The US Department of Energy’s Nuclear Energy University Program (NEUP) has awarded research funds to the MIT Energy Initiative, CORE POWER, and the Idaho National Laboratory for a three-year study into the development of offshore floating nuclear power generation in the US.
The NEUP funding will allow detailed collaborative research into the economic and environmental benefits of floating advanced nuclear power generation and take a granular look at all aspects of building, operating, maintaining, and decommissioning such facilities.
DOE earlier announced its intention to fund and develop regional clean hydrogen hubs (H2Hubs) across America, one of which must be powered by nuclear. Funding would come from the $1.2-trillion Bipartisan Infrastructure Law. The hydrogen hub program is an $8-billion program to bring together stakeholders to help drive down the cost of advanced hydrogen production, transport, storage, and utilization across multiple sectors in the economy.
In 2021, the DOE also launched the Hydrogen Shot to cut the cost of clean hydrogen to $1 per 1 kilogram of clean hydrogen in 1 decade, nicknamed 1-1-1.
As the US moves to decarbonize diverse industries, including shipping, we will have to explore and understand novel applications of technologies like nuclear and hydrogen production. This NEUP project will help us do that.—John Parsons, the Principal Investigator on the project and Associate Director for Research at MIT’s Center for Energy and Environmental Policy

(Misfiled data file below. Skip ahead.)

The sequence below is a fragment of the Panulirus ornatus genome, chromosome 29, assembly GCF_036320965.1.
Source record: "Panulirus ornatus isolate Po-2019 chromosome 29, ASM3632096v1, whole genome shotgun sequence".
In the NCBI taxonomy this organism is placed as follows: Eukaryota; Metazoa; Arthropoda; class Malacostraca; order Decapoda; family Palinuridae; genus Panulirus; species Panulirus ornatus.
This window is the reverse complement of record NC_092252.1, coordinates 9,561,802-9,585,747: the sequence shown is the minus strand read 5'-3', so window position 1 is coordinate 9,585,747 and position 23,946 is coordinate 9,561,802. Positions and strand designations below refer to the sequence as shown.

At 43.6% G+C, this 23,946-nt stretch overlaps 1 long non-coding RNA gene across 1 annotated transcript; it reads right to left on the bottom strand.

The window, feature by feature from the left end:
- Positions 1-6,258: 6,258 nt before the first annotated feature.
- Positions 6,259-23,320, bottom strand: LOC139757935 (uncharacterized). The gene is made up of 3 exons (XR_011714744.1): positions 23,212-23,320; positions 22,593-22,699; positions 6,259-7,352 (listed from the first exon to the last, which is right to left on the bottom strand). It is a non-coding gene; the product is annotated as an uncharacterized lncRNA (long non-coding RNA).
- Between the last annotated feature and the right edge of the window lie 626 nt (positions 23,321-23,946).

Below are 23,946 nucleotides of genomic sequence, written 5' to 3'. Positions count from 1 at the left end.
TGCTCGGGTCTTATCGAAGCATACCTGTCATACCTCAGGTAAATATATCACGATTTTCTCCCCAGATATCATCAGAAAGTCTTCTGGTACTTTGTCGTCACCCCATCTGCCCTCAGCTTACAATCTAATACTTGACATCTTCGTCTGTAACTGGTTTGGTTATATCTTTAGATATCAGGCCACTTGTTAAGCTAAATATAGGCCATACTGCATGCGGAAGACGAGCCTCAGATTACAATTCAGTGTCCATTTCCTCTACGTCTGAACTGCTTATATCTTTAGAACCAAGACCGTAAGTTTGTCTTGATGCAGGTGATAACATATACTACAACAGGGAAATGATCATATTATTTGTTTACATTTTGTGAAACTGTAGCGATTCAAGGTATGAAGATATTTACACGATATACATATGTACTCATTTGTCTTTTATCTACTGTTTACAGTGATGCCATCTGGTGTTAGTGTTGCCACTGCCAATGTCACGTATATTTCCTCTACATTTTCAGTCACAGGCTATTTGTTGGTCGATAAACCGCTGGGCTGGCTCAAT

NEUP seeks to align the nuclear energy research being conducted at US colleges and universities with DOE’s mission and goals. The program supports projects that focus on the needs and priorities of key Office of Nuclear Energy programs, including fuel cycle, reactor concepts, and mission-supporting research. The research will run in parallel to proof-of-concept prototype reactors currently being developed in the US at the Idaho National Laboratory.
UK-based Core Power was formed in 2018 to pave the way for development and successful deployment of advanced reactor technologies for the maritime industries.
MIT’s Center for Advanced Nuclear Energy Systems (CANES) has developed a strategy for an Offshore Floating Nuclear Plant (OFNP). The offshore strategy proposes situating reactors in relatively deep water far away from coastal populations, linked only by an underwater power transmission line. Building nuclear plants in shipyards, like deep-sea oil platforms, would make it possible to use greatly streamlined methods of construction, significantly cutting costs.
Concept of OFNP. Source: MIT CANES
In addition, offshore siting minimizes safety concerns by eliminating risks of earthquakes and tsunamis as accident initiators, access to the essentially infinite ocean heat sink, and ensuring no one resides within the plant’s emergency planning zone.
Jacopo Buongiorno et al. (2014) “Offshore Small Modular Reactor (OSMR): An Innovative Plant Design For Societally Acceptable And Economically Attractive Nuclear Energy In A Post-Fukushima, Post-9/11 World” SMR2014-3306, Proceedings of the ASME 2014 Small Modular Reactors Symposium SMR2014